Conclusions

It has been shown that priming of seeds can confer cross-tolerance. These effects exceed the normal enhancement of the seeds under non-stress conditions. This can be seen not only during germination under oxidative and temperature stress (Figs 14.1 and 14.2), but also during germination under high osmotic stress (data not shown). Furthermore, the cross-tolerance phenomenon can be observed after treatment of the seeds with different priming methods as observed after treatment of the seeds in the SC.

With the help of microarray hybridizations, we have been able to identify a set of genes that are differentially regulated during priming and germination. Future research will focus on the genes that show a priming-specific differential expression, since these are the best candidates to be responsible for the observed cross-tolerance phenotype. The upregulated genes that are annotated as cell defence genes are particularly interesting in this respect. However, the transcription-related genes are also significant, since they may be the key regulators of the observed differential expression. These genes will be further analysed for their exact role in cross-tolerance by studying their expression patterns under different conditions and in different seed batches and especially by the generation and phenotypical characterization of overexpression and gene-silencing mutants.

DownreguIated genes

Unknown

Protein folding

Protein catabolism

Cellular organization

Unknown

Protein folding

Protein catabolism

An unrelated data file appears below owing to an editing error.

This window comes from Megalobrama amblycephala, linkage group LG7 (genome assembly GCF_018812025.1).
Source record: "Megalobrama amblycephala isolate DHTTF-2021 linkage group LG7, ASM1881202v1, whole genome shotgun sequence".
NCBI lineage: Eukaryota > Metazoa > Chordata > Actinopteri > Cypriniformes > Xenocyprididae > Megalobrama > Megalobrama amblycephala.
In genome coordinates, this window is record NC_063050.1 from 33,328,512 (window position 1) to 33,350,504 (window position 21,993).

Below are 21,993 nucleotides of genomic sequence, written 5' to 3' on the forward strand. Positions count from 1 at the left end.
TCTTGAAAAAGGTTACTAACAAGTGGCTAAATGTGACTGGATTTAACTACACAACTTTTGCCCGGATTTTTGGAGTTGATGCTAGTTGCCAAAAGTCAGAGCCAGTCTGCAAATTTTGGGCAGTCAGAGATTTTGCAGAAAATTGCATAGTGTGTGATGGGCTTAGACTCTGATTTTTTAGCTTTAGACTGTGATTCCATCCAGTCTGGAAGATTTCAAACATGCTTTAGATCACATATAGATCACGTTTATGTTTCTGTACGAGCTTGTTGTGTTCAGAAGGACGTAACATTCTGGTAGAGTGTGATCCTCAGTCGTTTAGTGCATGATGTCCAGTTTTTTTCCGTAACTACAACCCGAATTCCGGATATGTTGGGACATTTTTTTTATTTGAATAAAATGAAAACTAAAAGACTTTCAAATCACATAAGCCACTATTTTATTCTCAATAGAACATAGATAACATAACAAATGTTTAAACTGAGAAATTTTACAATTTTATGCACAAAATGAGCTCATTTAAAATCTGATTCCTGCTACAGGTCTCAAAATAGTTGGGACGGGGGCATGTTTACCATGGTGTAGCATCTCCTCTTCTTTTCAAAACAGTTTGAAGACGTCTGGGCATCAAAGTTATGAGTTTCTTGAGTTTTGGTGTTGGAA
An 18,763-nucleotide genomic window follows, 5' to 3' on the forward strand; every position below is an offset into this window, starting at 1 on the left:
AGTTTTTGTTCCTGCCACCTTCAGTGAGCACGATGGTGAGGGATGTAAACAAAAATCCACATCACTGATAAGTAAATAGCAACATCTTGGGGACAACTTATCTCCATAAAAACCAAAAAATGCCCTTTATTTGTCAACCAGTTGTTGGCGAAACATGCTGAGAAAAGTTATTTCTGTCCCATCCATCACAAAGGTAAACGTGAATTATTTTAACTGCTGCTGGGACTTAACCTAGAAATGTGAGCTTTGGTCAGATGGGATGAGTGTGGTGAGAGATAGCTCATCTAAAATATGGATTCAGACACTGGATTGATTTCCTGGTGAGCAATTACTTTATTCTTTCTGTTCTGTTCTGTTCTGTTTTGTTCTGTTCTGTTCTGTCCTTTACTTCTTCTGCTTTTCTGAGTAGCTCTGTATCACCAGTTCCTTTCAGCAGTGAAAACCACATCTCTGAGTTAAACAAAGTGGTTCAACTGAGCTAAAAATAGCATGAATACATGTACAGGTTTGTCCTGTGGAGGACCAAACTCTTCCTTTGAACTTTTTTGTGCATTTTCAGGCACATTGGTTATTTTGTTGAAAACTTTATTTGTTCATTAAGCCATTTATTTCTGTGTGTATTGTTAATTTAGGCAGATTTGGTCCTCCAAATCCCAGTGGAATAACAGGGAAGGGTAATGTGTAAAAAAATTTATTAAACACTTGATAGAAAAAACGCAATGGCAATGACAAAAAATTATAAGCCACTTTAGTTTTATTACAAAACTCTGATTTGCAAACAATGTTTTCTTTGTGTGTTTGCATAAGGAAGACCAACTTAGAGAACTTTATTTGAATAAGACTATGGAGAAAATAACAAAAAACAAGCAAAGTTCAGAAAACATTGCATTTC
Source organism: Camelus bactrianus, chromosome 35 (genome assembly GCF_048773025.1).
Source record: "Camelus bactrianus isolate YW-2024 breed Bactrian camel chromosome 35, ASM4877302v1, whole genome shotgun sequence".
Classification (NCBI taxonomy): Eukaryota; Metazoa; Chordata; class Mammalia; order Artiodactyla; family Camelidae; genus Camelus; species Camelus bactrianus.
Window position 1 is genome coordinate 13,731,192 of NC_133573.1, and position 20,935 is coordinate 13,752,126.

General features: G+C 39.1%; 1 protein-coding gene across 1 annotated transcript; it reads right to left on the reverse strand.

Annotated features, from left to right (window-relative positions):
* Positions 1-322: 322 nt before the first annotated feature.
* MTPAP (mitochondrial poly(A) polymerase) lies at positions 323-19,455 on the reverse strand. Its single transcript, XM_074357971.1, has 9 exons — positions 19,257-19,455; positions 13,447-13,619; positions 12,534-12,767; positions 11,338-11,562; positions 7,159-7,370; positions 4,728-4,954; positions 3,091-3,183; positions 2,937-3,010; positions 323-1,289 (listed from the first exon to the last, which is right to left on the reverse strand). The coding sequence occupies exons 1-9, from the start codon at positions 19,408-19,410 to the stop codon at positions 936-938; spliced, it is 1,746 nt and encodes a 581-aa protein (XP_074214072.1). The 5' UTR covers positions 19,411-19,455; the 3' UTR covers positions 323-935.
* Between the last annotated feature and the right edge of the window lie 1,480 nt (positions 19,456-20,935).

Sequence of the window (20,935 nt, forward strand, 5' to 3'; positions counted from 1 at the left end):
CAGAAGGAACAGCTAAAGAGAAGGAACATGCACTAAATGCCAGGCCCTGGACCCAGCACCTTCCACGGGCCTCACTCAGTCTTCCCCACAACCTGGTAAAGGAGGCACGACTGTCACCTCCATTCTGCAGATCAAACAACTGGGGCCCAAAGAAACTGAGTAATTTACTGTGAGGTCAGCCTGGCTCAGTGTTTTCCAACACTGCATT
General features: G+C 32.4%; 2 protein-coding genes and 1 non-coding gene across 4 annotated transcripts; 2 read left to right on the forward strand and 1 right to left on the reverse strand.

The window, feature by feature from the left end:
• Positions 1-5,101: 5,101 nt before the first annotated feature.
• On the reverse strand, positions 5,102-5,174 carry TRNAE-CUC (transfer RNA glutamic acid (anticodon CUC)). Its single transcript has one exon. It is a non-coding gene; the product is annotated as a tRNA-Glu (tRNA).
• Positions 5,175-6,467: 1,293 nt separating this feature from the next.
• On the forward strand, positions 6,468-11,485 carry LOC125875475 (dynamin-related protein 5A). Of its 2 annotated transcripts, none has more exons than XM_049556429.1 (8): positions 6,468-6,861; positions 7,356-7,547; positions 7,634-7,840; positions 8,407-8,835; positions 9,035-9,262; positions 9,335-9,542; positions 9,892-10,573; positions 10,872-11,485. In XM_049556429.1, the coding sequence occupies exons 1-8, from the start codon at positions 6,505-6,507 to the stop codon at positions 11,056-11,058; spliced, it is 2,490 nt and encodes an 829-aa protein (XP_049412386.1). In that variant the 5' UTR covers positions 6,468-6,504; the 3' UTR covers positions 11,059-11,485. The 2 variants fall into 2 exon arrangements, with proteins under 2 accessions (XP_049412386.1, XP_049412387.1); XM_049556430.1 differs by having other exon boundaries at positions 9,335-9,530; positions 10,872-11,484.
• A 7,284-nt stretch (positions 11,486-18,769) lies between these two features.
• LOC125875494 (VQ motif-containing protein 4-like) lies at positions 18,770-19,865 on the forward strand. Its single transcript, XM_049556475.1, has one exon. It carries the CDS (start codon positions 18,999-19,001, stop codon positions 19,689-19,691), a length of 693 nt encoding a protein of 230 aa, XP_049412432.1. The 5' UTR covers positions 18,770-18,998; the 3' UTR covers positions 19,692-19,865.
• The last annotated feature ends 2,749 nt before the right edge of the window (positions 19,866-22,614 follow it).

Cellular organization

Signal transduction

Transcription

Metabolism

Energy

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Transport

Signal transduction

Transcription

Metabolism

Energy

Cell growth

UpreguIated genes

Signal transduction

Transcription

Unknown

Protein folding

Protein catabolism

Transcription

Unknown

Protein folding

Protein catabolism

Metabolism Cell growth

Energy Transport

Cellular organization

Cell defence

Fig. 14.7. Categorization of priming-specific genes that are either (a) downregulated or (b) upregulated. Annotations of the genes were made using the Munich Information Centre for Protein Sequence (MIPS) classification (Mewes et al., 2004).

In addition to a better understanding of the processes that lead to the positive effect of seed priming, the practical implications of this research will be the identification of possible marker genes that are specific for stress resistance which can be used to control and optimize the priming process, accurately predict the vigour of seedlings and aid in breeding programmes.

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